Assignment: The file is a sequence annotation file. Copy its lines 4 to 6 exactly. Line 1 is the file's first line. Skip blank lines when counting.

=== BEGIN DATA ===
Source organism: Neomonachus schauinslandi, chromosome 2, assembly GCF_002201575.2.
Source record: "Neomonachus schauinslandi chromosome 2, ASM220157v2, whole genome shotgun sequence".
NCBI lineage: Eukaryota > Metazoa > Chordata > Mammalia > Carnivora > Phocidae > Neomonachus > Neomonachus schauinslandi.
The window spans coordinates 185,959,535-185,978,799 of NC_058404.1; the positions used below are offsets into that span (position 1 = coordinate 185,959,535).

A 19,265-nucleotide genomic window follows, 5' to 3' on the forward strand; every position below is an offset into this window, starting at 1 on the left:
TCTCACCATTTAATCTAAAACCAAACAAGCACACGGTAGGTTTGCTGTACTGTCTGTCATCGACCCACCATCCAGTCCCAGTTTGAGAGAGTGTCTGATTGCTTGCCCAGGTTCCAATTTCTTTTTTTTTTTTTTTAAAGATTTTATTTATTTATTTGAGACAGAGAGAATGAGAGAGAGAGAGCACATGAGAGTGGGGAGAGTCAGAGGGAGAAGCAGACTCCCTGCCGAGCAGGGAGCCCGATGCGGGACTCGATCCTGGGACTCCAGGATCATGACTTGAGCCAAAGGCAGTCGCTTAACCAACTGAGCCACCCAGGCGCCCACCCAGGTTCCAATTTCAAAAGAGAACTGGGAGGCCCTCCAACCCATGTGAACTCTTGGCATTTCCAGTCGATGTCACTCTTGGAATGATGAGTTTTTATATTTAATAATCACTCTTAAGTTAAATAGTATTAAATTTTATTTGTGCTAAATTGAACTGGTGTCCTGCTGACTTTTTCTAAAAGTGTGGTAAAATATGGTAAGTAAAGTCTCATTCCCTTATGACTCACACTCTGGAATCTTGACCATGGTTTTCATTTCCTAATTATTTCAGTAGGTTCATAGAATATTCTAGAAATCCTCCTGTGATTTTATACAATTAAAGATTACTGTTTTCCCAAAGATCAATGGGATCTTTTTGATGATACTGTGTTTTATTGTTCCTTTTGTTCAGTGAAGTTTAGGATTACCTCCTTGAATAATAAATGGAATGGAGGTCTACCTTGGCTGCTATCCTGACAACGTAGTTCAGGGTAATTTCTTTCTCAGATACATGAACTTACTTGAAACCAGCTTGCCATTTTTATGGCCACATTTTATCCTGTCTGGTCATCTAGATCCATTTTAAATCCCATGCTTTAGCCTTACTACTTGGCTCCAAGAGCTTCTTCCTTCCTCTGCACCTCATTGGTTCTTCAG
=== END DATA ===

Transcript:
The window spans coordinates 185,959,535-185,978,799 of NC_058404.1; the positions used below are offsets into that span (position 1 = coordinate 185,959,535).

A 19,265-nucleotide genomic window follows, 5' to 3' on the forward strand; every position below is an offset into this window, starting at 1 on the left:
TCTCACCATTTAATCTAAAACCAAACAAGCACACGGTAGGTTTGCTGTACTGTCTGTCATCGACCCACCATCCAGTCCCAGTTTGAGAGAGTGTCTGATTGCTTGCCCAGGTTCCAATTTCTTTTTTTTTTTTTTTAAAGATTTTATTTATTTATTTGAGACAGAGAGAATGAGAGAGAGAGAGCACATGAGAGTGGGGAGAGTCAGAGGGAGAAGCAGACTCCCTGCCGAGCAGGGAGCCCGATGCGGGACTCGATCCTGGGACTCCAGGATCATGACTTGAGCCAAAGGCAGTCGCTTAACCAACTGAGCCACCCAGGCGCCCACCCAGGTTCCAATTTCAAAAGAGAACTGGGAGGCCCTCCAACCCATGTGAACTCTTGGCATTTCCAGTCGATGTCACTCTTGGAATGATGAGTTTTTATATTTAATAATCACTCTTAAGTTAAATAGTATTAAATTTTATTTGTGCTAAATTGAACTGGTGTCCTGCTGACTTTTTCTAAAAGTGTGGTAAAATATGGTAAGTAAAGTCTCATTCCCTTATGACTCACACTCTGGAATCTTGACCATGGTTTTCATTTCCTAATTATTTCAGTAGGTTCATAGAATATTCTAGAAATCCTCCTGTGATTTTATACAATTAAAGATTACTGTTTTCCCAAAGATCAATGGGATCTTTTTGATGATACTGTGTTTTATTGTTCCTTTTGTTCAGTGAAGTTTAGGATTACCTCCTTGAATAATAAATGGAATGGAGGTCTACCTTGGCTGCTATCCTGACAACGTAGTTCAGGGTAATTTCTTTCTCAGATACATGAACTTACTTGAAACCAGCTTGCCATTTTTATGGCCACATTTTATCCTGTCTGGTCATCTAGATCCATTTTAAATCCCATGCTTTAGCCTTACTACTTGGCTCCAAGAGCTTCTTCCTTCCTCTGCACCTCATTGGTTCTTCAG